Thursday, October 01, 2009

Film Recommendations Part 2

Just rented 2 outstanding DVDs!

Clive Owen has made my list of Favourite Actors with his poignant turn in The International, a stylish and adrenaline-pumping spy thriller reminiscent of the equally excellent The Bourne Identity, only a lot more mobile where the globe-trotting element is concerned.

The exotic locales are showcased perfectly by the breath-taking cinematography, whether it's a modern architectural wonder in Germany, or the rooftops of Istanbul.

Kudos to director Tom Tykwer, whose only other film I've seen is Perfume: The Story Of A Murderer, which was insanely unnerving. Am now very tempted to get my hands on Paris, je t'aime.

Tykwer also helped compose the score for The International. If you're as obsessed with movie soundtracks as I am, you'll love the moody melodies. I sat through the entire closing credits sequence with the volume set to blasting mode. Think John Powell ( Bourne series composer ), only better.

Owen is, as always, dependably suave and tortured in his role as a determined Interpol agent tracking down terrorists who murdered his partner.

Pay attention to a nail-biting and destructive shooutout in what's supposed to be Manhattan's Guggenheim Museum ( not the real thing, of course ), which lasts what feels like an eternity and is full of creative twists. Pure genius!

This next film may cater to more specific personal tastes, but for me at least, it sits right up there in my Top 5 Favourite Movies list, together with Dead Poets Society, Swimming With Sharks,The English Patient and Into The Wild.

The Painted Veil is based on a Somerset Maugham novel ( an author whose works I've never sampled ), so while I can't be sure if the book is anywhere as good as the big-screen adaptation, I can tell you that Edward Norton is sensational in it.

Tragically overlooked in all the major international award categories, I consider this a masterpiece rivalling Anthony Minghella's thought-provoking and immensely romantic The English Patient.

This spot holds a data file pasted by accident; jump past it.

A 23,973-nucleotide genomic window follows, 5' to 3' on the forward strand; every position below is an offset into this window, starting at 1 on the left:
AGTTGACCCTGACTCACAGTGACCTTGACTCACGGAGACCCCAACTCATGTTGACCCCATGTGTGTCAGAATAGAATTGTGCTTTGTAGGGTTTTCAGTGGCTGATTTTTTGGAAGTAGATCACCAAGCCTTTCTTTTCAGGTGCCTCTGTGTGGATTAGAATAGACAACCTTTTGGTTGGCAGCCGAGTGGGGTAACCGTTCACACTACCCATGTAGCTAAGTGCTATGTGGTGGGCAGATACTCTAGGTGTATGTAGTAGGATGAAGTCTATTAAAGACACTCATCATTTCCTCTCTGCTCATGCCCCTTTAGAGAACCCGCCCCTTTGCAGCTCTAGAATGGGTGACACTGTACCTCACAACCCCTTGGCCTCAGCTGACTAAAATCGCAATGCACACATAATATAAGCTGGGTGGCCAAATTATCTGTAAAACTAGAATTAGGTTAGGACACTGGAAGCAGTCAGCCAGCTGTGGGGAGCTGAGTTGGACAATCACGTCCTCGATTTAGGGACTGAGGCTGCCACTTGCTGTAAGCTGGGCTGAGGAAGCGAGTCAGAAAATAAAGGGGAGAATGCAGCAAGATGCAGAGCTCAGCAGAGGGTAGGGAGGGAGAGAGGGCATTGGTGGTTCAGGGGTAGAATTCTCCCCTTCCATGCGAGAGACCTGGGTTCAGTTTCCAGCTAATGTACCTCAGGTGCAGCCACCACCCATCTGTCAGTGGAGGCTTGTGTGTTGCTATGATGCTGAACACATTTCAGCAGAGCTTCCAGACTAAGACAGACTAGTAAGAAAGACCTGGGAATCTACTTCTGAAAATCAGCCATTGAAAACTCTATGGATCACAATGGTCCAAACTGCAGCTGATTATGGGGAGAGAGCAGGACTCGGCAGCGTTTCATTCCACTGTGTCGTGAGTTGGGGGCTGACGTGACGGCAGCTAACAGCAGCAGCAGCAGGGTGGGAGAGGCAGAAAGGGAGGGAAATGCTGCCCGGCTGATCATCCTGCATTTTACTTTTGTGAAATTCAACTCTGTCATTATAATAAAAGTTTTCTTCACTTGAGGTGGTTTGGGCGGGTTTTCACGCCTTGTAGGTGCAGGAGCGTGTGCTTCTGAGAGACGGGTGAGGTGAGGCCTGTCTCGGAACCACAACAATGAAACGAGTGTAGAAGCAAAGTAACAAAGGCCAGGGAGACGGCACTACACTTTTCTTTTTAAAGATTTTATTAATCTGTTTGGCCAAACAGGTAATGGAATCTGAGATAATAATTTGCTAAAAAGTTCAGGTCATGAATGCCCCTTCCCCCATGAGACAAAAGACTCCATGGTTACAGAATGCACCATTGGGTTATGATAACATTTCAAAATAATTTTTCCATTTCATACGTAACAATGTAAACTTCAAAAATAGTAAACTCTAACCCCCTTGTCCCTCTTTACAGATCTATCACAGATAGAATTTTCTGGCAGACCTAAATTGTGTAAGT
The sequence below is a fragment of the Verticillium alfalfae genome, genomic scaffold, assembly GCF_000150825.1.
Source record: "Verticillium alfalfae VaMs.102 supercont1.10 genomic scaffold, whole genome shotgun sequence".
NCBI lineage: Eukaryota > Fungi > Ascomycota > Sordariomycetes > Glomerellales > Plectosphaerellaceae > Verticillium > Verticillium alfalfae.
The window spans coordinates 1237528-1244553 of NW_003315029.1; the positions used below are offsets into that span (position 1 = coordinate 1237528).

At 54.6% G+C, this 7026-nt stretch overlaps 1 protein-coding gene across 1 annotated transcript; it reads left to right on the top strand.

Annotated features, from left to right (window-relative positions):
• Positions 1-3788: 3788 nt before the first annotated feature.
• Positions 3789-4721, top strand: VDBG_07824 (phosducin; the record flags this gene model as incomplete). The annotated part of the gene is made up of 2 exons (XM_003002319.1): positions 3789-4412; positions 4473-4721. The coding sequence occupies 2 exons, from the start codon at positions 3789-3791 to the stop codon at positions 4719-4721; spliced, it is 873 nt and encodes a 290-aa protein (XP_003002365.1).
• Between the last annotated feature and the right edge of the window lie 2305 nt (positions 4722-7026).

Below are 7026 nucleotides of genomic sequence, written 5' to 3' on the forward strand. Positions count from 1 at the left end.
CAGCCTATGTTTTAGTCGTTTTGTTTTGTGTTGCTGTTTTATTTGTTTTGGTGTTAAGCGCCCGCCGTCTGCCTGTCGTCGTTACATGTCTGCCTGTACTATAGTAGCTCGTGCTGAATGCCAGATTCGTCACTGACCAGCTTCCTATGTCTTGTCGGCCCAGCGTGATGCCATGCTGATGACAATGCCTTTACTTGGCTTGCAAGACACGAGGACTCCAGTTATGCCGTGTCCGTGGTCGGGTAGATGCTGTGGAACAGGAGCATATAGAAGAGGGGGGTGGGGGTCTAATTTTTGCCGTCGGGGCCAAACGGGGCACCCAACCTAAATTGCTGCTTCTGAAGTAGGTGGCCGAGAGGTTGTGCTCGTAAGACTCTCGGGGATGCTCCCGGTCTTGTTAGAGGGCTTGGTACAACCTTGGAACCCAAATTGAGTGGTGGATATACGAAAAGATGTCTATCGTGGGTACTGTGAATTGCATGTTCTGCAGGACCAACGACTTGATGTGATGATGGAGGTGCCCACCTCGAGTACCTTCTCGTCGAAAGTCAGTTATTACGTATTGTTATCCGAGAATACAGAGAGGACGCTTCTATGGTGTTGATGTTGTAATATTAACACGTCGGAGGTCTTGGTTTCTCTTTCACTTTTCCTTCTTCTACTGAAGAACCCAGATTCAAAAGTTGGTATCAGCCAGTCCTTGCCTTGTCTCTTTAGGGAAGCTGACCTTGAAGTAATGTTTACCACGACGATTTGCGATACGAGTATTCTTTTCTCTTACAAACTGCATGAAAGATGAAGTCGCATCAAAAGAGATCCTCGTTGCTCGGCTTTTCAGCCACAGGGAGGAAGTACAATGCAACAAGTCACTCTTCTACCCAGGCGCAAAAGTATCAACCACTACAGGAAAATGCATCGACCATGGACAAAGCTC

Norton and fragile beauty Naomi Watts sizzle as an English couple who marry for the wrong reasons and find their marriage torn apart by adultery and mutual hatred. Chained together by an ultimatum which cannot be fulfilled, they travel to a remote village in China that is ravaged by a cholera epidemic, where their relationship is eventually repaired through extraordinary circumstances.

Watts, who last stole my heart with her beautiful performance in Peter Jackson's King Kong, is flawless in her role as the unfaithful and rebellious wife. It is worthy of a Best Actress Oscar, but alas, she wasn't even nominated.

Liev Schreiber, who most recently appeared as Wolverine's "brother" in X-Men Origins, has little screen time but makes the most of it as the third party. Watts and Schreiber met on the set and subsequently became a couple. They now have a son and another baby on the way. Awww. :)

Norton, however, scales new heights with his portrayal of Walter Fane, a doctor who initially comes across as bland and lovelorn, but later reveals a complex combination of cruelty and generosity as the story progresses. A tense scene where he first confronts his wife about her affair has him staring her down with so much contempt that Watts' reaction may very well have been real.

Norton fans will no doubt remember his star-making performance in Primal Fear, in which he also displayed dual personalities. This man can chill you to the bone.

As for the romantic bit, there's a scene where the couple finally reconcile. Nothing racy at all, but it's to the actors' and director's credit that I found the sequence so affecting. I actually shed a few tears. :)

Sountrack-wise, the piano score, played exquisitely by Lang Lang, fits the film wonderfully. The cinematogaphy is also quite beyond description. I have never seen rural China shot so prettily before.

And by the way, I just read on that Norton's on Twitter, yow!

Can't write much today 'cos I'm recovering from a hellish 4-day stretch of resus room shifts. Honestly, if the ER continues to be flooded like this every single day, I am going to die young - but hopefully after my parents have passed, then it won't really matter.

Dear HOD - or better still, dear hospital CEO - please look into better welfare for your overworked ER physicians.

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